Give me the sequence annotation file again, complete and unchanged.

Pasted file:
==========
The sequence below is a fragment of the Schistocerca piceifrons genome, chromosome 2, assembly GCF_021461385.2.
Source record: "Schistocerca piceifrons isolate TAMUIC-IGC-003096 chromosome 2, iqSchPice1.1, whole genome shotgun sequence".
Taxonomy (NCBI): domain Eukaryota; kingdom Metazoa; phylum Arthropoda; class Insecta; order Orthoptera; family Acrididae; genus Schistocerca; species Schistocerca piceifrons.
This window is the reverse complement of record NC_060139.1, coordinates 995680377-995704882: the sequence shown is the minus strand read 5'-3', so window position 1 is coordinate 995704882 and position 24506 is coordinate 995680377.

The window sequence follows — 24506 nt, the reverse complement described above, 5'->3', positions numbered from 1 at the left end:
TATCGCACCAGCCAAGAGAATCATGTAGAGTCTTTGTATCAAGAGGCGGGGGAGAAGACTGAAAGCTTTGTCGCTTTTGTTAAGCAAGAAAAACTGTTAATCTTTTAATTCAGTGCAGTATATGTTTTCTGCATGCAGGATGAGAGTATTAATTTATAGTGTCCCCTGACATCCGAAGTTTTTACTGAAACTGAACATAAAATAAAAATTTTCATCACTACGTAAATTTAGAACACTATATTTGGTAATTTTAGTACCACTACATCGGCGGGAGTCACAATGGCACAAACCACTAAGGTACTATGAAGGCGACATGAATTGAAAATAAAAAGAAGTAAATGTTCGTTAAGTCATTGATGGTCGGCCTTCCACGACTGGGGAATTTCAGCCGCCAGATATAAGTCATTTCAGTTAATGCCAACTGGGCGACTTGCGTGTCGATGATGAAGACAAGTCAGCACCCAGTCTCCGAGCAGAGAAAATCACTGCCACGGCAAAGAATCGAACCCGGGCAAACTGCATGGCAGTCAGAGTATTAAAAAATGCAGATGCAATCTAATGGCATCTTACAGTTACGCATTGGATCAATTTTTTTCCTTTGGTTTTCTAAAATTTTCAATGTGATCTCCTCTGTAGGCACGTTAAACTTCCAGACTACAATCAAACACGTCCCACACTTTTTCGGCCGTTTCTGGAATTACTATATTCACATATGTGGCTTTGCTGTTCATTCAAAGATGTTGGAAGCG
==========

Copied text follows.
The sequence below is a fragment of the Schistocerca piceifrons genome, chromosome 2, assembly GCF_021461385.2.
Source record: "Schistocerca piceifrons isolate TAMUIC-IGC-003096 chromosome 2, iqSchPice1.1, whole genome shotgun sequence".
Taxonomy (NCBI): domain Eukaryota; kingdom Metazoa; phylum Arthropoda; class Insecta; order Orthoptera; family Acrididae; genus Schistocerca; species Schistocerca piceifrons.
This window is the reverse complement of record NC_060139.1, coordinates 995680377-995704882: the sequence shown is the minus strand read 5'-3', so window position 1 is coordinate 995704882 and position 24506 is coordinate 995680377.

The window sequence follows — 24506 nt, the reverse complement described above, 5'->3', positions numbered from 1 at the left end:
TATCGCACCAGCCAAGAGAATCATGTAGAGTCTTTGTATCAAGAGGCGGGGGAGAAGACTGAAAGCTTTGTCGCTTTTGTTAAGCAAGAAAAACTGTTAATCTTTTAATTCAGTGCAGTATATGTTTTCTGCATGCAGGATGAGAGTATTAATTTATAGTGTCCCCTGACATCCGAAGTTTTTACTGAAACTGAACATAAAATAAAAATTTTCATCACTACGTAAATTTAGAACACTATATTTGGTAATTTTAGTACCACTACATCGGCGGGAGTCACAATGGCACAAACCACTAAGGTACTATGAAGGCGACATGAATTGAAAATAAAAAGAAGTAAATGTTCGTTAAGTCATTGATGGTCGGCCTTCCACGACTGGGGAATTTCAGCCGCCAGATATAAGTCATTTCAGTTAATGCCAACTGGGCGACTTGCGTGTCGATGATGAAGACAAGTCAGCACCCAGTCTCCGAGCAGAGAAAATCACTGCCACGGCAAAGAATCGAACCCGGGCAAACTGCATGGCAGTCAGAGTATTAAAAAATGCAGATGCAATCTAATGGCATCTTACAGTTACGCATTGGATCAATTTTTTTCCTTTGGTTTTCTAAAATTTTCAATGTGATCTCCTCTGTAGGCACGTTAAACTTCCAGACTACAATCAAACACGTCCCACACTTTTTCGGCCGTTTCTGGAATTACTATATTCACATATGTGGCTTTGCTGTTCATTCAAAGATGTTGGAAGCG